Swedish Automobile giant Volvo recently announced that from 2025, 25 percent of plastic used in the manufacturing of their new car models will be sourced from recycled fishing nets, old car dashboards, bottles etc. The part Chinese (Geely) owned company announced this idea as a part of its anti-pollution plans yesterday.
Volvo sold 570,000 cars last year, with about five percent of plastics in its cars currently made from recycled materials. Recycled plastics in car dashboards or carpets, would not affect safety or quality and makes business sense for them going forward from here, in a bid to achieve their 2025 targets.
Volvo unveiled a test model of its XC60 T8 plug-in hybrid SUV in Gothenburg, Sweden. And as per their claims, the car is identical to its predecessor which runs on oil but has a few other elements which have been made from recycled plastic and materials. Like the carpet fibres were made from PET plastic bottles, old Volvo car seats were used in the sound-absorbing material under the bonnet and fishing nets and ropes were used in the tunnel console – between the passenger and driver seats.
Volvo said it was in talks with plastics producers to achieve its goal for 2025. Gaining huge credit from the United Nations in the process. Erik Solheim, head of the UNEP (United Nations Environment Programme said, “As far as we are aware this is a first – an attempt to source waste as a raw material for a new vehicle.” He added, “We need to see a situation in which plastic waste begins to have more value and the processes to transform it into something new will also advance.”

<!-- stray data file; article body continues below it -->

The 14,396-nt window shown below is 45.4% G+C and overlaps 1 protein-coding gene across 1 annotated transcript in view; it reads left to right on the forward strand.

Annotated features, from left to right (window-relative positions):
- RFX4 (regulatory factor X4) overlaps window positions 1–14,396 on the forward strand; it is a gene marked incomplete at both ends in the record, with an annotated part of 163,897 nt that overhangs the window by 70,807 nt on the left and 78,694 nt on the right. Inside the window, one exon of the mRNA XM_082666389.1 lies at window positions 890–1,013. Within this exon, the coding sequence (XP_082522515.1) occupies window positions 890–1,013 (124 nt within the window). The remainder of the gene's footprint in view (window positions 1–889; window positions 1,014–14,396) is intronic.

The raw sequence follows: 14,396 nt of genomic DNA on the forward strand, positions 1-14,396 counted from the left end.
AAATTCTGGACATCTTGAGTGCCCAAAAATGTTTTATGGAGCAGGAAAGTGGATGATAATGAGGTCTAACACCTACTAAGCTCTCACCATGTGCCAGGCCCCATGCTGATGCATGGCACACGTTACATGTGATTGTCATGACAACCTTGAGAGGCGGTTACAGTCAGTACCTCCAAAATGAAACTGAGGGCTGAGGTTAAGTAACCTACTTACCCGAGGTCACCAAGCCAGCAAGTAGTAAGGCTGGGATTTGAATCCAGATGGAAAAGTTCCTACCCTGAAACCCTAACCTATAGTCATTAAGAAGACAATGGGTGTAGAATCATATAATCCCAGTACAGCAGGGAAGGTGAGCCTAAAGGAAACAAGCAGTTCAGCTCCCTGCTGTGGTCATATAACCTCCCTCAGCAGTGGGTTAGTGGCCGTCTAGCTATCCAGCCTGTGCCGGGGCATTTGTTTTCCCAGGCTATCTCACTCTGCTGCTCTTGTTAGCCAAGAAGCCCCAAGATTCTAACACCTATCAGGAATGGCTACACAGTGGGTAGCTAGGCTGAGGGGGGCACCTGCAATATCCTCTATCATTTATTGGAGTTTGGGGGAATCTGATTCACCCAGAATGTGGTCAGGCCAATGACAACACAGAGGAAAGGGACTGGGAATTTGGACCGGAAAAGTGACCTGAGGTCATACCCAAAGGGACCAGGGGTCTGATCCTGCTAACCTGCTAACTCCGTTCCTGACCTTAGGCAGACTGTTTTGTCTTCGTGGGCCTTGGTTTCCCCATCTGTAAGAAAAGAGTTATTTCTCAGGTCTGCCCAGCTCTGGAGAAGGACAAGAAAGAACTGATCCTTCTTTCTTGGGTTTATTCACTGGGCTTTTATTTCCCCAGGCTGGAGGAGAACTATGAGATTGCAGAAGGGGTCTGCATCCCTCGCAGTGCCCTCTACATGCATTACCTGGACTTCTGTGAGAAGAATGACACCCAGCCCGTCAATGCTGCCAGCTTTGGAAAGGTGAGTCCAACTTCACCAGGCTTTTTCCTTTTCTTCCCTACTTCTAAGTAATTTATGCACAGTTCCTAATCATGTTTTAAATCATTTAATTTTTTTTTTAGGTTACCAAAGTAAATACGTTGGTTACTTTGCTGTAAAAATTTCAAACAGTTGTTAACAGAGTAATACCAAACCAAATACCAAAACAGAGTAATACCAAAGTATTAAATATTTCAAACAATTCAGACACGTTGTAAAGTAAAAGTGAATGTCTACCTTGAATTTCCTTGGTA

“Volvo Cars is committed to minimizing its global environmental footprint,” Håkan Samuelsson, president and CEO of Volvo Cars, which is owned by China’s Zhejiang Geely Holding Group Co Ltd, said in a statement.
In 2017, Volvo said that it would electrify all new cars launched after 2019. Last month it said its aim was that fully electric cars would make up half of its global sales by 2025. With initiatives like these global market leaders have the potential of changing trends in their respective fields which will allow greater access, acceptability and adaptation of cleaner, greener and sustainable methods.